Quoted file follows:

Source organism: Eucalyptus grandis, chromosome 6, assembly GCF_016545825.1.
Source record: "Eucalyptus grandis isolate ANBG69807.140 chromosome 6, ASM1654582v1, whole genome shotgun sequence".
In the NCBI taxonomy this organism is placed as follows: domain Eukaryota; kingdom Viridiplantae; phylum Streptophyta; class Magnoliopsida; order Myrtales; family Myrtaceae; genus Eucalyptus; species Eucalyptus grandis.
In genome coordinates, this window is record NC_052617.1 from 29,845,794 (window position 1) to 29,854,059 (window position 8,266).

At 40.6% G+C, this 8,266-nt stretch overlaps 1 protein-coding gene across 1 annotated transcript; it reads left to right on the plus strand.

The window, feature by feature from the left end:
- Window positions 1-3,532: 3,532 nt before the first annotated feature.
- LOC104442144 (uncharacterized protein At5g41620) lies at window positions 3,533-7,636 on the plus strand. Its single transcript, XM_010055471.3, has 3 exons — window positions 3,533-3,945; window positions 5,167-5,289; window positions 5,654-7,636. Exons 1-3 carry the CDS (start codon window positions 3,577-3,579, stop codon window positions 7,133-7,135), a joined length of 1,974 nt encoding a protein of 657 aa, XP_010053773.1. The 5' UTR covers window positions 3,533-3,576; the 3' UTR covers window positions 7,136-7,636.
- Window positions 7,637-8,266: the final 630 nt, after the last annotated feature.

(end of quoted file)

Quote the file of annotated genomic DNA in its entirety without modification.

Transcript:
Source organism: Eucalyptus grandis, chromosome 6, assembly GCF_016545825.1.
Source record: "Eucalyptus grandis isolate ANBG69807.140 chromosome 6, ASM1654582v1, whole genome shotgun sequence".
In the NCBI taxonomy this organism is placed as follows: domain Eukaryota; kingdom Viridiplantae; phylum Streptophyta; class Magnoliopsida; order Myrtales; family Myrtaceae; genus Eucalyptus; species Eucalyptus grandis.
In genome coordinates, this window is record NC_052617.1 from 29,845,794 (window position 1) to 29,854,059 (window position 8,266).

At 40.6% G+C, this 8,266-nt stretch overlaps 1 protein-coding gene across 1 annotated transcript; it reads left to right on the plus strand.

The window, feature by feature from the left end:
- Window positions 1-3,532: 3,532 nt before the first annotated feature.
- LOC104442144 (uncharacterized protein At5g41620) lies at window positions 3,533-7,636 on the plus strand. Its single transcript, XM_010055471.3, has 3 exons — window positions 3,533-3,945; window positions 5,167-5,289; window positions 5,654-7,636. Exons 1-3 carry the CDS (start codon window positions 3,577-3,579, stop codon window positions 7,133-7,135), a joined length of 1,974 nt encoding a protein of 657 aa, XP_010053773.1. The 5' UTR covers window positions 3,533-3,576; the 3' UTR covers window positions 7,136-7,636.
- Window positions 7,637-8,266: the final 630 nt, after the last annotated feature.